Email updates

Keep up to date with the latest news and content from BMC Public Health and BioMed Central.

Open Access Research article

Are non-responders in a quitline evaluation more likely to be smokers?

Tanja Tomson12*, Catrine Björnström1, Hans Gilljam12 and Asgeir Helgason123

Author Affiliations

1 Stockholm Center for Public Health, Tobacco Prevention, Box 175 33, 118 91 Stockholm, Sweden

2 Department of Public Health Sciences, Karolinska Institutet, Norrbacka S2, 171 76 Stockholm, Sweden

3 Department of Oncology-Pathology, Karolinska Institutet, Sweden

For all author emails, please log on.

BMC Public Health 2005, 5:52  doi:10.1186/1471-2458-5-52

The electronic version of this article is the complete one and can be found online at: http://www.biomedcentral.com/1471-2458/5/52


Received:15 March 2005
Accepted:23 May 2005
Published:23 May 2005

© 2005 Tomson et al; licensee BioMed Central Ltd.

This is an Open Access article distributed under the terms of the Creative Commons Attribution License (http://creativecommons.org/licenses/by/2.0), which permits unrestricted use, distribution, and reproduction in any medium, provided the original work is properly cited.

Abstract

Background

In evaluation of smoking cessation programs including surveys and clinical trials the tradition has been to treat non-responders as smokers. The aim of this paper is to assess smoking behaviour of non-responders in an evaluation of the Swedish national tobacco cessation quitline a nation-wide, free of charge service.

Methods

A telephone interview survey with a sample of people not participating in the original follow-up. The study population comprised callers to the Swedish quitline who had consented to participate in a 12 month follow-up but had failed to respond. A sample of 84 (18% of all non-responders) was included. The main outcome measures were self-reported smoking behaviour at the time of the interview and at the time of the routine follow-up. Also, reasons for not responding to the original follow-up questionnaire were assessed. For statistical comparison between groups we used Fischer's exact test, odds ratios (OR) and 95% confidence intervals (CI) on proportions and OR.

Results

Thirty-nine percent reported to have been smoke-free at the time they received the original questionnaire compared with 31% of responders in the original study population. The two most common reasons stated for not having returned the original questionnaire was claiming that they had returned it (35%) and that they had not received the questionnaire (20%). Non-responders were somewhat younger and were to a higher degree smoke-free when they first called the quitline.

Conclusion

Treating non-responders as smokers in smoking cessation research may underestimate the true effect of cessation treatment.

Background

Tobacco is one of the leading causes of the global burden of disease, [1] demanding effective intervention strategies [2]. Smoking cessation treatment is generally considered to be among the most cost-effective life saving interventions in the health system [3] and telephone helplines for smoking cessation (quitlines) have proved to be both effective and cost-effective [4-6].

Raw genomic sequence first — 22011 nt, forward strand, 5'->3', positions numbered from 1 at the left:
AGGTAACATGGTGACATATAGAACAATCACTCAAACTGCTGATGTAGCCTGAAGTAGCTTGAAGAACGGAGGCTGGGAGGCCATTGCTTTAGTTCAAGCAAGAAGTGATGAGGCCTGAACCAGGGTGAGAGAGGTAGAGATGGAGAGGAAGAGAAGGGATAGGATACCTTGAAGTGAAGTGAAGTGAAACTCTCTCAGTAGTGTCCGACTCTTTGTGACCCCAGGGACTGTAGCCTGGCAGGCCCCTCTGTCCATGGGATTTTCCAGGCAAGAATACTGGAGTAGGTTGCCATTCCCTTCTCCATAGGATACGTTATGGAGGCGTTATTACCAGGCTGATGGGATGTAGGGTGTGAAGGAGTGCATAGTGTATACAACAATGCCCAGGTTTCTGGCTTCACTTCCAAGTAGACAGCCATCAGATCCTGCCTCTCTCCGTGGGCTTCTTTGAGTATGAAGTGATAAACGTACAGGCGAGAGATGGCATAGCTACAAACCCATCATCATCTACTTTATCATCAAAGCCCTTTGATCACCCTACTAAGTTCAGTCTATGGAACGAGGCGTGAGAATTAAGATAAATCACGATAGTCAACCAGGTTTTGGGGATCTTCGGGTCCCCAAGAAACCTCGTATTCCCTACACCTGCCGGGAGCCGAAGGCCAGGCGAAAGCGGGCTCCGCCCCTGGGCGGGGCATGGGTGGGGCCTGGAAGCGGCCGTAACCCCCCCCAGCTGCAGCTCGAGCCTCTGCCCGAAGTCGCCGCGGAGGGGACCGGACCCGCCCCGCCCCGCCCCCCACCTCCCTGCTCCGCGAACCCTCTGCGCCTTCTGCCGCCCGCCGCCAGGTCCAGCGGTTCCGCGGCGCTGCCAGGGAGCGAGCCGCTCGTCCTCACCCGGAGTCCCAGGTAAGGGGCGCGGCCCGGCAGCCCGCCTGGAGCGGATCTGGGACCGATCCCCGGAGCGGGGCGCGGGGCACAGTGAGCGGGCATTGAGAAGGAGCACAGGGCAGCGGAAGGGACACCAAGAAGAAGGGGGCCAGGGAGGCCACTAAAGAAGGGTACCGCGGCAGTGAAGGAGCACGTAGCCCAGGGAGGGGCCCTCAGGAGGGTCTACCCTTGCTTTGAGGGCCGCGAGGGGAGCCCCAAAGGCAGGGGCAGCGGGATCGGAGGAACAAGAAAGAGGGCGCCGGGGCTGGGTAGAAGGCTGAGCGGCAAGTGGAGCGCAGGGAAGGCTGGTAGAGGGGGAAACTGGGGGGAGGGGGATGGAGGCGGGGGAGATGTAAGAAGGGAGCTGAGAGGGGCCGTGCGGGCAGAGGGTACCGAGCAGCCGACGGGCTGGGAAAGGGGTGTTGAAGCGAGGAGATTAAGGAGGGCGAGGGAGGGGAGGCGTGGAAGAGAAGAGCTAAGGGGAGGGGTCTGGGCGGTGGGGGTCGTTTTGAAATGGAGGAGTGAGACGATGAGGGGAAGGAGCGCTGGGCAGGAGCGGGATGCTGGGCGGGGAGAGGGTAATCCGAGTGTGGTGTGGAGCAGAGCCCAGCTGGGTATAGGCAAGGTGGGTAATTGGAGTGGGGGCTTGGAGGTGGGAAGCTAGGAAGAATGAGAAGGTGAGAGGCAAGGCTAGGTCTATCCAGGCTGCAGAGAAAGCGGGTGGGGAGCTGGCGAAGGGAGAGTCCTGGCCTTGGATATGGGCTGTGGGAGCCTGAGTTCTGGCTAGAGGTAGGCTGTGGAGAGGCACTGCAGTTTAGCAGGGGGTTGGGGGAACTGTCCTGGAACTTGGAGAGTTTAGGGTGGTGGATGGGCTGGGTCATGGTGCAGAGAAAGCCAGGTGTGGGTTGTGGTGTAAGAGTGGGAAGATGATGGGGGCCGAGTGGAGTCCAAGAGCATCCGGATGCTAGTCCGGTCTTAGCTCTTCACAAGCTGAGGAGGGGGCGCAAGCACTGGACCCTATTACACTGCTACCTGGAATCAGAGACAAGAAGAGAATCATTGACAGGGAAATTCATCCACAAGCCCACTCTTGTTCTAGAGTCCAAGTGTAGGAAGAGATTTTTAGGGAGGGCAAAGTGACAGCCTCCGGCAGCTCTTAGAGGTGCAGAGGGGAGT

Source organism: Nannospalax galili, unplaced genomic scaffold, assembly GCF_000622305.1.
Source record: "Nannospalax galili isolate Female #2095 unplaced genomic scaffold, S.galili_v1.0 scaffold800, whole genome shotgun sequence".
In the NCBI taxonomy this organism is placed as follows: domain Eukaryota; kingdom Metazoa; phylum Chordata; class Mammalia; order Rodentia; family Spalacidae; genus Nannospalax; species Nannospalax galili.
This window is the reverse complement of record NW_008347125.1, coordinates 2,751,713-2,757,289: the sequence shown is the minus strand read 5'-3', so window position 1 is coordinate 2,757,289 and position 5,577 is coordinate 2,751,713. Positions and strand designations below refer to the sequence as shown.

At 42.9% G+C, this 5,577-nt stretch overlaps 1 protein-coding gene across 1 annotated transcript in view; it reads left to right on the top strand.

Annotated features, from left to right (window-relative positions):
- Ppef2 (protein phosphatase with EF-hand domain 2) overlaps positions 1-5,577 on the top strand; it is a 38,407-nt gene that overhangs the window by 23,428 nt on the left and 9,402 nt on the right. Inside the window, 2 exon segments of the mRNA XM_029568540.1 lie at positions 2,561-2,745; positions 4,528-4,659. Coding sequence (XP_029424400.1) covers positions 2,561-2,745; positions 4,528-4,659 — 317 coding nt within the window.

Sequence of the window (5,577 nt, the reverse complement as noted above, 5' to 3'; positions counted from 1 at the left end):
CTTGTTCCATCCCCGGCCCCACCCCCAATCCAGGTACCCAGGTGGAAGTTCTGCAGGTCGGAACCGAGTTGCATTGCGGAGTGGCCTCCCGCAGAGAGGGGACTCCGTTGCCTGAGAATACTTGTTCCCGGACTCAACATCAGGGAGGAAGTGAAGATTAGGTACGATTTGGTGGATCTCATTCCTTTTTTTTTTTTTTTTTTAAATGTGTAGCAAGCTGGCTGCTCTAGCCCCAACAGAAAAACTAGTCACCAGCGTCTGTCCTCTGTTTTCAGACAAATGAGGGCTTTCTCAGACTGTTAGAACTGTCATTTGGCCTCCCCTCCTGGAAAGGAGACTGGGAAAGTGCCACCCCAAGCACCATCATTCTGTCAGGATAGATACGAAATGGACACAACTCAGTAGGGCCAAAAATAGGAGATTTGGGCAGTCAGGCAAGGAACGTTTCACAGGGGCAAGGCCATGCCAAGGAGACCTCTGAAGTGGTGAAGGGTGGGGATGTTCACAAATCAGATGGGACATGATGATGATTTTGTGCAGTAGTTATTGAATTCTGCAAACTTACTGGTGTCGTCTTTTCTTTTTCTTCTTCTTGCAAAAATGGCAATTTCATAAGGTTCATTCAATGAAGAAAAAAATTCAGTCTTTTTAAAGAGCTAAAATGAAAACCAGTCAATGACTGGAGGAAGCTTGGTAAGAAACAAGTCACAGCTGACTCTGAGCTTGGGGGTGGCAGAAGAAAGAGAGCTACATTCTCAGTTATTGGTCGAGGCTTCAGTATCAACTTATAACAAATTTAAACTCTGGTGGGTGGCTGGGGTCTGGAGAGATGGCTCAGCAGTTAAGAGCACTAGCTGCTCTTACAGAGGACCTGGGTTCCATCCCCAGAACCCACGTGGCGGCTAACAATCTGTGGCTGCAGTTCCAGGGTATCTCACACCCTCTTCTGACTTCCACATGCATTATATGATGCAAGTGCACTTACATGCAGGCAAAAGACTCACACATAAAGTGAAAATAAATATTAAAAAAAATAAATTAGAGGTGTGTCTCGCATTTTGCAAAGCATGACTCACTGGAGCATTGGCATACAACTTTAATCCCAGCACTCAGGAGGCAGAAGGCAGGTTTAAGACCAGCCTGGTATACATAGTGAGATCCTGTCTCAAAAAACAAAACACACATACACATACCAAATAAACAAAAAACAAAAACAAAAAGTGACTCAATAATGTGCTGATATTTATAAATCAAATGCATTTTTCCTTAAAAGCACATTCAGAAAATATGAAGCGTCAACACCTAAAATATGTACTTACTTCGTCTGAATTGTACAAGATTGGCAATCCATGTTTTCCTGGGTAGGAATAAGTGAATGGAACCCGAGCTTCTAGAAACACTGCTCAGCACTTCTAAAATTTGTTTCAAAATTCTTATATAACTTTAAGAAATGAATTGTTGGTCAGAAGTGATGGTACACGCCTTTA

In evaluation of smoking cessation programs including surveys and clinical trials the tradition has been to treat non-responders as smokers [7-12]. However, bias due to failure to respond to follow-up is seldom assessed [13] for the different types of interventions and presently no reliable data exists supporting the pre-judgement that non-responders are more likely than responders to be present smokers. The existing empirical data on difference in smoking between responders and non-responders is often based on public health surveys [10]. However, the possibility exists that non-responders in smoking cessation programs using a telephone quitline may differ from non-responders in general health surveys. Thus, to categorically classify non-responders as smokers may underestimate the true effectiveness of smoking cessation treatment [9]. To our knowledge no previous studies investigating telephone treatment for smoking cessation have assessed the effect of non-response on reported abstinence rates.

In the present study we compare abstinence rates and population characteristics in responders and non-responders included in an evaluation of the Swedish quitline and assess reasons for not responding to the original follow-up questionnaire.

Methods

Study population

The original study base included 1606 individuals in different stages of change who 12 months earlier had contacted the Swedish quitline for help with smoking cessation. All had accepted to receive a follow-up questionnaire 12 months after first contact with the quitline and participated in the original follow-up. First contacts were made from February 2000 to November 2001 and the follow-up questionnaires were mailed out February 2001 to November 2002. After two reminders answers were collected from 1131 individuals (70%) leaving 475 non-responders. A sample of 84 (18 % of the total non-response) was included in the present assessment of non-responders (Fig 1). In the beginning of November 2002 we identified all 84 patients who had not responded to the follow-up questionnaire during the previous four months. The relative narrow time window was to minimise recall bias.

thumbnailFigure 1. Graphic description of subjects in the study base.

Data collection